The Software Conspiracy: Why Software Companies Put Out Faulty Products, How They Can Hurt You, and What You Can Do About It

The Software Conspiracy: Why Software Companies Put Out Faulty Products, How They Can Hurt You, and What You Can Do About It

by Mark Minasi




A world-renowned technology expert reveals the true cost to business and society created by little-known problems rife within the software industry. Software kills? Yes. Industry insider Mark Minasi argues that it routinely destroys millions of work hours,files,deals,and ideas. Most of us are familiar with conputer problems,but how manyrealize that software victims also include people: a 7 year-old killed by bad fuel-injection software in a Chevrolet in Alabama,28 U.S. Marines lost to a missile-chip malfunction,200 people on a flight to Guam blown to bits when an altitude warning device failed. Minasi believes it's time to get mad at the industry that allows such things to happen. From his unique vantage point,he delivers an incisive and highly readable expose that calls computer makers and consumers to account. He reveals how companies inexcusably get away with thumbing their nose at quality,and tells what all of us can do to stop it.

Software Firms to PC Users: "BYTE ME". Avoidable software "bugs"—a cute word for defects—have directly cost the loss of millions of dollars and hundreds of lives. 90% of the bugs that consumers report to software vendors were already known by the vendors before the product was shipped. Powerful software CEOs think that you're completely unaware of software quality and that as long as they keep adding useless features,you'll keep buying. Software firms routinely spring conditions on you after you've paid for their product,but before you can install it on your computer: conditions they won't let you see before you pay for it; conditions that absolve them for any wrongs the product may do to your data—andabsolve you of any rights you have to ownership,or even use of the product you paid for. The software industry maintains software police who can obtain warrants to enter your business and fine you hundreds of thousands of dollars if you are not using the software according to the industry's complex rules and keeping the IRS-like records that they require. Why does the industry do this? Because they can. Because we let them. Consumers who would otherwise howl with outrage over any other kind of product that turned out to be so shabby have been conditioned to give the software industry a free ride. Veteran journalist and computer expert Mark Minasi now explains why it's time to punch some tickets. As Upton Sinclair took on the meat packing industry in The Jungle,Mark Minasi exposes the conspiracy of contempt,complacency,and arrogance of the software industry. An industry now as powerful as the automobile industry was in the sixties and seventies—and as vulnerable.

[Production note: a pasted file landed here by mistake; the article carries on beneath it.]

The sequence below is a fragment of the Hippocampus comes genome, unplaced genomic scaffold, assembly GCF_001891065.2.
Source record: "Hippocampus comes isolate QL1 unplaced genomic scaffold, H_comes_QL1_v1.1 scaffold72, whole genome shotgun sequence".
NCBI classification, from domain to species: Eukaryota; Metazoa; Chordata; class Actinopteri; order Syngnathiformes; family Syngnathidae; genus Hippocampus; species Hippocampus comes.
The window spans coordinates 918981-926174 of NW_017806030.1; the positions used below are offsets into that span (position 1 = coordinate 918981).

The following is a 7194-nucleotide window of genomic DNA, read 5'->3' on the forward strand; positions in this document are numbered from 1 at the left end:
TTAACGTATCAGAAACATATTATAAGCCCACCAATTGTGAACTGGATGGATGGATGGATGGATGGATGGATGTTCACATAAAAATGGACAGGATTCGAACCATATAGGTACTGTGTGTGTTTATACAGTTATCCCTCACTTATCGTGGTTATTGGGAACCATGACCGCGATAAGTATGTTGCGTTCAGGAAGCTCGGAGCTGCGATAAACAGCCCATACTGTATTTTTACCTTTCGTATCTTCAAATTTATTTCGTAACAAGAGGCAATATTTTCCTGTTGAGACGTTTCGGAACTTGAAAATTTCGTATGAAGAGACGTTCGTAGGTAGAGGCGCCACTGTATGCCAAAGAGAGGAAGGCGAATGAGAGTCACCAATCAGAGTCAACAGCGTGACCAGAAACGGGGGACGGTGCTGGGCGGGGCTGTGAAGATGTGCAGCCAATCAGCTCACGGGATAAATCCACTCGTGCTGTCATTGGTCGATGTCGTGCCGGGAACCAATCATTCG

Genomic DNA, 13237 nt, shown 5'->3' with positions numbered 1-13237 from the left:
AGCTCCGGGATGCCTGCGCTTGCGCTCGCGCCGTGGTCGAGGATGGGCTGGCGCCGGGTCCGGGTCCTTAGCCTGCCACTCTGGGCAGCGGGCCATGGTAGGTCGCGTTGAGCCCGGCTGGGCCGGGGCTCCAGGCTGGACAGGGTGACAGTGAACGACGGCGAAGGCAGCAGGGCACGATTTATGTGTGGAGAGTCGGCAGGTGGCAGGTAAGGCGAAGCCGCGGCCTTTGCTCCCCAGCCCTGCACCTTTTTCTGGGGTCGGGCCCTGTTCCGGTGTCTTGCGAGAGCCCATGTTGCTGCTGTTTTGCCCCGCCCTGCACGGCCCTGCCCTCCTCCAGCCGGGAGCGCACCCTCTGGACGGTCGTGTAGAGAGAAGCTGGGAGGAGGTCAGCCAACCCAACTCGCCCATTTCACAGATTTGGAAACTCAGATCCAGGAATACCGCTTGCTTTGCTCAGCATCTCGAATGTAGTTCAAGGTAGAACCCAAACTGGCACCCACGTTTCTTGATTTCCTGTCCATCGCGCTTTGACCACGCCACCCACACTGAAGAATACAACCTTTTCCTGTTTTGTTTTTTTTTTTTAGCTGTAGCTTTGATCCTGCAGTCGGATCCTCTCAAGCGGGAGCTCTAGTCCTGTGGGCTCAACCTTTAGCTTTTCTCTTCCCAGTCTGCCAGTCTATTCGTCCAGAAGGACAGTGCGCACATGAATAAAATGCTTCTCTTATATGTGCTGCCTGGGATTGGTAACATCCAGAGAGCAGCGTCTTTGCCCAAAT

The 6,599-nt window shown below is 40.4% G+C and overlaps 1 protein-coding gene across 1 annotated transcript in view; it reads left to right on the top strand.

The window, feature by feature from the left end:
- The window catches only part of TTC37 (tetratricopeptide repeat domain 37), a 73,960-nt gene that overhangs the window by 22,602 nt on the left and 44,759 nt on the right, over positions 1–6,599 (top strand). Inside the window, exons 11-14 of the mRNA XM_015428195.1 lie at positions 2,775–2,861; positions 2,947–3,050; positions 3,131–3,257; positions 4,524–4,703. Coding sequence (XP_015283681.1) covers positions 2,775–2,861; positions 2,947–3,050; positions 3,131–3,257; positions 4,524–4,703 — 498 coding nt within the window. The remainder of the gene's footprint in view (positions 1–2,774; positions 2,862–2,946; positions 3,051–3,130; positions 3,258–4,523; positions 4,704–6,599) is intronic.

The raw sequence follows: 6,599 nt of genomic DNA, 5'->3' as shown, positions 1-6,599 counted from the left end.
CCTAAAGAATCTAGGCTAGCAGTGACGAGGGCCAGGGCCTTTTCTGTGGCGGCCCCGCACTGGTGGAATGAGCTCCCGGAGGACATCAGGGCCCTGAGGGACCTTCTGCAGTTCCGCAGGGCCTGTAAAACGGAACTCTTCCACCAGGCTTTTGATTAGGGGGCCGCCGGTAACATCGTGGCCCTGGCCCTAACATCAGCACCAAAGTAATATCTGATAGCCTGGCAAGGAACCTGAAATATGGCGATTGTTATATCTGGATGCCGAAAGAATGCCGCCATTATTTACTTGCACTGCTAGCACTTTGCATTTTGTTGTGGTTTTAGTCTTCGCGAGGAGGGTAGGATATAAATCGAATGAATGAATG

Product Details

ISBN-13: 9780071348065
Publisher: McGraw-Hill Companies, The
Publication date: 08/01/1999
Pages: 271
Product dimensions: 6.33(w) x 9.35(h) x 1.12(d)

Table of Contents

Introduction xiii
When Some Bugs Bite, They Kill
Why are There Bugs? How Defects Happen
It Doesn't Take a Genius, It Just Takes a Process: Building Good Software
Software and the Law
Bugs and the Country: Software Economics
Fighting Back: How to Improve Software
The Future
Appendix: Software Self-defense 225(28)
Endnotes 253(10)
Index 263

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The Software Conspiracy: Why Software Companies Put Out Faulty Products, How They Can Hurt You, and What You Can Do About It 3 out of 5 based on 0 ratings. 1 reviews.
Guest More than 1 year ago
This book has quite a bit to offer to the computer-savvy reader who is interested in the theory of software development. It also would appeal to average computers users who are fed up with software defects and want to know more about them. Not much for anyone else. That said, let's move on... The meat of this book is an argument that software companies have a favorable deal (based on legal situations, social conditions, state of the industry, etc) compared with other industries, and that the myriad defects (cutely named 'bugs') present in nearly every piece of consumer software is unacceptable. This was an idea I had not thought of before reading this book, so it certainly piqued my interest. Unfortunately, the book is layed out as one might write an opinion-based essay for a school assignment--it seems that not much attention was paid to the quality of the writing. Things that one would expect to be in the back are in the front, phrases are repeated verbatim several times even in the same section, and there are even some errors in convention that are inexcusable. In short, it's a good book. The quality of the idea is top-notch, but unfortunately, the writing itself wasn't 'tested' rigorously enough (eh, Minasi?). The book is short enough that the few errors there are don't effect the comprehension much, and all in all the book is definately worth checking out from the library.